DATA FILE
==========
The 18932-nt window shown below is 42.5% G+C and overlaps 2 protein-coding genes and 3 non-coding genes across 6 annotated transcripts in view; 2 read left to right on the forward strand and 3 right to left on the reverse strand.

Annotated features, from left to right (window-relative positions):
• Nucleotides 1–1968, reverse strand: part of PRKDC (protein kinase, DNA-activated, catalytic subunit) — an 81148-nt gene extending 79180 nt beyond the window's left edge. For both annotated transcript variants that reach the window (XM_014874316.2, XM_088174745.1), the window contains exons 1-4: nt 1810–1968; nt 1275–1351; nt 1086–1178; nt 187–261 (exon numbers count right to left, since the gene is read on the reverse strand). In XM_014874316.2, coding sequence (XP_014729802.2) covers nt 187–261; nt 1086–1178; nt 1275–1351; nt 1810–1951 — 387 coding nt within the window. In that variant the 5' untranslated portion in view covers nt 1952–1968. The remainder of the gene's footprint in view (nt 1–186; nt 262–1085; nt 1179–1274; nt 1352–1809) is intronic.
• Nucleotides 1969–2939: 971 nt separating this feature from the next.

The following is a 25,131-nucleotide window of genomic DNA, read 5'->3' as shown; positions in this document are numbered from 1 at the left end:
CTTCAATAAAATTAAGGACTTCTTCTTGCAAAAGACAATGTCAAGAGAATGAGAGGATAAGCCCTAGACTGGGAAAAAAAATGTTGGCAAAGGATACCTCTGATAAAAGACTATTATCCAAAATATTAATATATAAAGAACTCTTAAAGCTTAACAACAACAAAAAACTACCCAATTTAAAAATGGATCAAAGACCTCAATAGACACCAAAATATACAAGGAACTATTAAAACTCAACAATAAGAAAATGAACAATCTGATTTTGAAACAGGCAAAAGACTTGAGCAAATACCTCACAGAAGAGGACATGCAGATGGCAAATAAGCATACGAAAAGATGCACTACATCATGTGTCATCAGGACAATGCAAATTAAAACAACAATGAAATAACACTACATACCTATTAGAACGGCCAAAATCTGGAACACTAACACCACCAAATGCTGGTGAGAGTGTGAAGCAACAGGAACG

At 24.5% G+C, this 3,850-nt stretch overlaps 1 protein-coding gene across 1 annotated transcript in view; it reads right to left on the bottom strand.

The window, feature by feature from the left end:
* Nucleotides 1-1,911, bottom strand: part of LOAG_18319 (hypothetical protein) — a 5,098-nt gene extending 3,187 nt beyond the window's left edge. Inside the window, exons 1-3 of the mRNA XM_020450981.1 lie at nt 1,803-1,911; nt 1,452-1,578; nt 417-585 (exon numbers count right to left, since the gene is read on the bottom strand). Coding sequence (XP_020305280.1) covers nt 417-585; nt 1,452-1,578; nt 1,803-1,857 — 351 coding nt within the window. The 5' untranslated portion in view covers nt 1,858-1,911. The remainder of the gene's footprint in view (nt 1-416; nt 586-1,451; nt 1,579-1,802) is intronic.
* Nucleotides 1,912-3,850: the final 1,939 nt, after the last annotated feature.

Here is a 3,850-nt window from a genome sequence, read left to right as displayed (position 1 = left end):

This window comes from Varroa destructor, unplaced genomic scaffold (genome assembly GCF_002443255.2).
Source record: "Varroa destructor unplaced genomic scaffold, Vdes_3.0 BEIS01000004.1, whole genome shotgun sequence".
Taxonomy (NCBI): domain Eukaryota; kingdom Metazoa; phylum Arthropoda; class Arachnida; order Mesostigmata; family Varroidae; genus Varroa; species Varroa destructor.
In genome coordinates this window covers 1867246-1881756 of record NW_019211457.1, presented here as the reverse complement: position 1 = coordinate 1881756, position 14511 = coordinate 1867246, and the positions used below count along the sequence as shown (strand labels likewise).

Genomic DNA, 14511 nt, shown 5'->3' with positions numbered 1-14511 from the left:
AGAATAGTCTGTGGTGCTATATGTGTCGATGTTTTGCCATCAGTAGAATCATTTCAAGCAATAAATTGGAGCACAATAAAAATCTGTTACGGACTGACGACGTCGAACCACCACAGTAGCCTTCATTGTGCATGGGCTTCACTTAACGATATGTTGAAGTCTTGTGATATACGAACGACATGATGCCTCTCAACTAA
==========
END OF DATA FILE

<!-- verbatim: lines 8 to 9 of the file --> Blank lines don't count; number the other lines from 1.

The window, feature by feature from the left end:
* Nucleotides 1-1,911, bottom strand: part of LOAG_18319 (hypothetical protein) — a 5,098-nt gene extending 3,187 nt beyond the window's left edge. Inside the window, exons 1-3 of the mRNA XM_020450981.1 lie at nt 1,803-1,911; nt 1,452-1,578; nt 417-585 (exon numbers count right to left, since the gene is read on the bottom strand). Coding sequence (XP_020305280.1) covers nt 417-585; nt 1,452-1,578; nt 1,803-1,857 — 351 coding nt within the window. The 5' untranslated portion in view covers nt 1,858-1,911. The remainder of the gene's footprint in view (nt 1-416; nt 586-1,451; nt 1,579-1,802) is intronic.